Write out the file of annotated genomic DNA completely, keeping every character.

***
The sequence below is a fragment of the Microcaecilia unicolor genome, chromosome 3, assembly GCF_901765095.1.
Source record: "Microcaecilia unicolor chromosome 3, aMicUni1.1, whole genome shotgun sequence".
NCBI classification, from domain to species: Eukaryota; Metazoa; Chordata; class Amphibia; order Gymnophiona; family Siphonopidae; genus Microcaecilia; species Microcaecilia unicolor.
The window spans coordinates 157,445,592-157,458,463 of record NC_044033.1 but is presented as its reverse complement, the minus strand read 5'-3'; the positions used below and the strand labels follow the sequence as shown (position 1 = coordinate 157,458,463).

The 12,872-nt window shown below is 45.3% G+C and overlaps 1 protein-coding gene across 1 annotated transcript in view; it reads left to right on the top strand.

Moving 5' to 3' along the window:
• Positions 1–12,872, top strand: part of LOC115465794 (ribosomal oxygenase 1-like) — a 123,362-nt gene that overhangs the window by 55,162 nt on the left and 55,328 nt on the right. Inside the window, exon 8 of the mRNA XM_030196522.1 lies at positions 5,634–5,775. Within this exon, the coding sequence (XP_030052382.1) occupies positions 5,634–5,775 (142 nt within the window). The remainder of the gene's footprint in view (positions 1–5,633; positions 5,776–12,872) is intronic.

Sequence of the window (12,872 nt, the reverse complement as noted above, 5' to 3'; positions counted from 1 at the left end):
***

The sequence below is a fragment of the Microcaecilia unicolor genome, chromosome 3, assembly GCF_901765095.1.
Source record: "Microcaecilia unicolor chromosome 3, aMicUni1.1, whole genome shotgun sequence".
NCBI classification, from domain to species: Eukaryota; Metazoa; Chordata; class Amphibia; order Gymnophiona; family Siphonopidae; genus Microcaecilia; species Microcaecilia unicolor.
The window spans coordinates 157,445,592-157,458,463 of record NC_044033.1 but is presented as its reverse complement, the minus strand read 5'-3'; the positions used below and the strand labels follow the sequence as shown (position 1 = coordinate 157,458,463).

The 12,872-nt window shown below is 45.3% G+C and overlaps 1 protein-coding gene across 1 annotated transcript in view; it reads left to right on the top strand.

Moving 5' to 3' along the window:
• Positions 1–12,872, top strand: part of LOC115465794 (ribosomal oxygenase 1-like) — a 123,362-nt gene that overhangs the window by 55,162 nt on the left and 55,328 nt on the right. Inside the window, exon 8 of the mRNA XM_030196522.1 lies at positions 5,634–5,775. Within this exon, the coding sequence (XP_030052382.1) occupies positions 5,634–5,775 (142 nt within the window). The remainder of the gene's footprint in view (positions 1–5,633; positions 5,776–12,872) is intronic.

Sequence of the window (12,872 nt, the reverse complement as noted above, 5' to 3'; positions counted from 1 at the left end):